ID v DB, 2022 ABKB 831
10.52: Declaration of civil contempt
10.53: Punishment for civil contempt of Court
At Trial, the Court had previously found that one of the Parties was in Contempt of Court (the “Contemnor”) for breaching a consent Order entered into by the Parties (the “Consent Order”). In considering the appropriate sanctions for civil Contempt, the Court noted Rule 10.52(3)(a)(i) and the available sanctions for Contempt of Court set out in Rule 10.53.
The Court stated that a finding of civil Contempt has two goals: (1) securing compliance with Court Orders, and (2) protecting the administration of justice. The Court noted that the common law test for civil Contempt requires that: (1) the terms of the Order in question must be clear, (2) the breaching Party must know about the Order and its terms, and (3) the breaching Party must have intended the act or omission that resulted in the breach.
The Court further set out that in the family law parenting context, (1) jail sentences ranging from 2 to 90 days have been imposed on contemnors, (2) in most cases the contemnor was given the chance to reduce their sentence through subsequent compliance, and (3) higher sentences were imposed in situations where the contemnor had a demonstrated history of verbal and physical abuse.
In determining the consequence for the Contemnor, the Court noted that the Contemnor (1) admitted on a number of occasions, including before the Court, that he knew about the terms of the parenting Orders, but chose to disobey them; (2) was informed of the consequences of Contempt by other Justices; (3) was specifically held in Contempt at one point by Justice Macklin, who ordered him to pay Costs; (4) had been warned on several occasions prior to the Trial continuation that his continued disobedience might one day result in his incarceration; and (5) had been unable to provide the Court with a reasonable excuse for not following the terms of the Consent Order.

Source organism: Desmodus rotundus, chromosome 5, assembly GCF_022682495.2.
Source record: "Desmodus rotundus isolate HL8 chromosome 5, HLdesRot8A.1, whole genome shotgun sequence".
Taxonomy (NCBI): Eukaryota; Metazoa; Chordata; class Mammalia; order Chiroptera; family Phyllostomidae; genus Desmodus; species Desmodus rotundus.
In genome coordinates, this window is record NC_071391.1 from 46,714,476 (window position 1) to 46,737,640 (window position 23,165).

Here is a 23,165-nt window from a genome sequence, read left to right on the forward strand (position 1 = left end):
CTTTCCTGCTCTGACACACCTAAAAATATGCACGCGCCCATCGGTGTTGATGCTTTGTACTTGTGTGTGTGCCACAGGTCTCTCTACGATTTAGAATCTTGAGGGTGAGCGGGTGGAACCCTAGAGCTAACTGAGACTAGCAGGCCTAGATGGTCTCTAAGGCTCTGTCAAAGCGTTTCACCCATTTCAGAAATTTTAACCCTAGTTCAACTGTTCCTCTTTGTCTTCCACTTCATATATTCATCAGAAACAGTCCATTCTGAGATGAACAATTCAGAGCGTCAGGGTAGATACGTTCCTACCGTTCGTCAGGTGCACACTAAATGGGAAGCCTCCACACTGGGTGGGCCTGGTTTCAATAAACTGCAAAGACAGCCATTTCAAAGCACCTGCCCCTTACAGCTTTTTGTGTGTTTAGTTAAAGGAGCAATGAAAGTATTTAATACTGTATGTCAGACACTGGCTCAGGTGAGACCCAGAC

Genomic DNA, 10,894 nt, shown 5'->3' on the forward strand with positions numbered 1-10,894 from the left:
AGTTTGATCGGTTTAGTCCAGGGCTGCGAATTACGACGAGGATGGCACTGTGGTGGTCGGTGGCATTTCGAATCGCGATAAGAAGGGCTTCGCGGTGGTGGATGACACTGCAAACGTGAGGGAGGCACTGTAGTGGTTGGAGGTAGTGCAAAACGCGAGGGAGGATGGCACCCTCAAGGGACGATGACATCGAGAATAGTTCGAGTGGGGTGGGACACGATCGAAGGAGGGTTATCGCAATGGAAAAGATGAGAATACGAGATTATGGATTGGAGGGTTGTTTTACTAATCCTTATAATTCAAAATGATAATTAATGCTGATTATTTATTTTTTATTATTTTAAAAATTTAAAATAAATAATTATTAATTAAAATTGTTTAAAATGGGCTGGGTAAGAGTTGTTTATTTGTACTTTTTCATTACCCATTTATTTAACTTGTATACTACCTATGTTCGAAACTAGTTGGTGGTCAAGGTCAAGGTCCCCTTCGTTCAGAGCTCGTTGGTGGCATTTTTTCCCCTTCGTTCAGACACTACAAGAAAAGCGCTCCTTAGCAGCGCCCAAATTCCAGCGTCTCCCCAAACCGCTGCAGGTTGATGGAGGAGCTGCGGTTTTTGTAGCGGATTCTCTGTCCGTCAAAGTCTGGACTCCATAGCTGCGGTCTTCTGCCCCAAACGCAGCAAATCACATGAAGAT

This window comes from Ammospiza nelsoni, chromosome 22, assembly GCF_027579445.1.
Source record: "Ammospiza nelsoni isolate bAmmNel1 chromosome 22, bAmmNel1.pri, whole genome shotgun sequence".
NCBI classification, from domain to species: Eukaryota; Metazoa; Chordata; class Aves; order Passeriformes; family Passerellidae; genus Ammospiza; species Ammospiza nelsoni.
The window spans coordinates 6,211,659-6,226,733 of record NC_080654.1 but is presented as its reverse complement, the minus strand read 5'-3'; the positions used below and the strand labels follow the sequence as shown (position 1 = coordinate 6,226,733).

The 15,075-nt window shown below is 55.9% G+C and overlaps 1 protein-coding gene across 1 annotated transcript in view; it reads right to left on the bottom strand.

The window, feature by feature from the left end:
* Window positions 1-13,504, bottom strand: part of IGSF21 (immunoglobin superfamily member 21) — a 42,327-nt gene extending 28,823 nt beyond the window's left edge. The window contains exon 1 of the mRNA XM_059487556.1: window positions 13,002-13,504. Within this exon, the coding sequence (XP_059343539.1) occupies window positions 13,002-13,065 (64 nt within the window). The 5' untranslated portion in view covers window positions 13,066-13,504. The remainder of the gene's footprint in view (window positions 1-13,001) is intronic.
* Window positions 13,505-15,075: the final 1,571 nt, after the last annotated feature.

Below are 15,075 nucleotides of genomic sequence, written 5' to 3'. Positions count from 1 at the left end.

The Court found that the Contemnor had breached the Consent Order beyond a reasonable doubt. The Court determined that the monetary fines in the circumstances would put additional pressure on an already toxic family situation and were simply not a significant enough a consequence given the egregiousness of the breaches. Instead, the Court determined that incarceration was necessary because it would erode the respect for the administration of justice and rule of law to allow the Contemnor to continue to disobey Court Orders. The Court additionally noted that criminal Contempt was distinguishable from civil Contempt because the Contemnor would not accrue a criminal record but would still face the consequences of his intransigence.
The Court determined that the appropriate consequence for the Contemnor was six days of jail, with the implementation of the sentence suspended for six months pending family reunification therapy after which it would be possible that it could be suspended indefinitely, depending on the Contemnor’s level of future compliance with the reunification process. The Court reserved the issue of Costs for six months.View CanLII Details